Help children learn to read

Reading volunteer Veronica Hendricks.

South African non-profit literacy organisation help2read is inviting you back to school to help a child learn to read through its #MyReadingHelper campaign.

Volunteer reading helpers play a crucial role in providing one-on-one reading support to struggling pupils enrolled in help2read’s literacy development programme.

From CEOs to corporate bankers and retired grandmothers, help2read’s volunteers come from a variety of backgrounds and circumstances.

However, they all recognise that as a literate adult, they can make a difference by volunteering their time to give the gift of reading to a child.

The organisation has also launched its #MyReadingHelper campaign, a video series that showcases the special relationship that is created when a committed, caring and consistent help2read volunteer meets regularly with a child to help them learn to read.

The campaign is part of a broader drive to recognise and thank its active volunteers and to encourage others to join in order to provide more pupils with reading support through the help2read programme.

The literacy intervention programmes are run at public primary schools. Volunteers meet with the same pupils twice a week throughout the school year. This consistent commitment and support helps to build a special relationship between volunteers and their pupils.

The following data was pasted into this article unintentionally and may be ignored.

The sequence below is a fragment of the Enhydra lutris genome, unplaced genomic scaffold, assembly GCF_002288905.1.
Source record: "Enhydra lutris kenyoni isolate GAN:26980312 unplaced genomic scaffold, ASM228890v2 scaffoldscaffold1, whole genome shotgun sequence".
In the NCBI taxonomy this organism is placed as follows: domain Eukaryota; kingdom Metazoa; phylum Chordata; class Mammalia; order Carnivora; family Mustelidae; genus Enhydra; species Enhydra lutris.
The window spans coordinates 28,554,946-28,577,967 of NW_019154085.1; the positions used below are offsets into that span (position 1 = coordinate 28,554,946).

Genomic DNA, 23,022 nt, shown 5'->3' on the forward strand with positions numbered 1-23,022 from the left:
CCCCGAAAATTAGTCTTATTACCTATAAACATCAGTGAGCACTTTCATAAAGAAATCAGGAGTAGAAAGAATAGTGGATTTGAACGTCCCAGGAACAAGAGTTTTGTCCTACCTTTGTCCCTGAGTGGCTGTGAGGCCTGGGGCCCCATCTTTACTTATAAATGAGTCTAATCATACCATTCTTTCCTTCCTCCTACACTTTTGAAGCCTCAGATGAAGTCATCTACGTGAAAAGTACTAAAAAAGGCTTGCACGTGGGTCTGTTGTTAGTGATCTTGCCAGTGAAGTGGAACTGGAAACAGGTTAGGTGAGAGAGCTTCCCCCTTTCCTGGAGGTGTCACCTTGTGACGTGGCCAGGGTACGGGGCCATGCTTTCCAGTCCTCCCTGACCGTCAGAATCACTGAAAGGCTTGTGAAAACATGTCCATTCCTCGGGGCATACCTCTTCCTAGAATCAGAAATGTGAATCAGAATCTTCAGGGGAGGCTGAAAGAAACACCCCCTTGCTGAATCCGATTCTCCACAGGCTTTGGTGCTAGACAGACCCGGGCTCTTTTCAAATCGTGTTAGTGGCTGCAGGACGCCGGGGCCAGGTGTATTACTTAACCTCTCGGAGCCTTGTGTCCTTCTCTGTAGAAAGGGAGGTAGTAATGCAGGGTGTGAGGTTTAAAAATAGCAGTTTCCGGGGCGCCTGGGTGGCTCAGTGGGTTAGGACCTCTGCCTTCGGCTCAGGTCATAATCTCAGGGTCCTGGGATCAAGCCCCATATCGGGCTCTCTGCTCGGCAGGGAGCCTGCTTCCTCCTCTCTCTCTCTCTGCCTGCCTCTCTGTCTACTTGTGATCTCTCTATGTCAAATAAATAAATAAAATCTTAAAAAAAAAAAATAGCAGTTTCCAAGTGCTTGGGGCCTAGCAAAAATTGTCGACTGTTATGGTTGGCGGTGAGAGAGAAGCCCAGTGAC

Last year more than 2 000 pupils from schools around the Western Cape and Gauteng enrolled in help2read’s reading help programme.

However, the need to more than double this number calls for even more. Volunteers need to be willing to commit to assisting a pupil (or two or three) for at least half an hour twice per week throughout the school year.

Illiteracy is a major concern among primary school goers in South Africa and in November last year the extent of the challenge was evident when Minister of Education, Angie Motshekga released the 2016 Progress in International Reading Literacy Study (PIRLS) results. These results baldly reflect a reality more devastating than previously imagined: 8 out of 10 Grade 4 children in South Africa cannot read for meaning in any language. The real meaning of the 2016 PIRLS report is that if 8 out of 10 children in a classroom at Grade 4 cannot read for meaning, how then can they read to learn?

At school level, help2read aims to address the problems of low student morale as a result of pupil difficulties in understanding and accessing materials which in turn feeds the high observed school drop-out rate; poor academic performance with progressive, entrenched learning backlogs accumulating over time reinforcing problems of low morale and poor achievement; and large school classrooms that are typically under-resourced and without teacher support staff which means pupils receive limited attention and cannot be individually assessed and supported when facing difficulties.

The impact that a volunteer reading helper has extends beyond one life, but goes on to impact a community and the nation. Simply put, helping a child learn to read unlocks the power and potential the country needs to thrive.

Anyone who is able to read and has some time to give has the power to transform the life of a child, a community and a nation.

At the start of a new school year, help2read is inviting you to sign up as a reading helper and give your gift of reading to a child in need.

Call 021 930 3669 or visit www.help2read.org/volunteer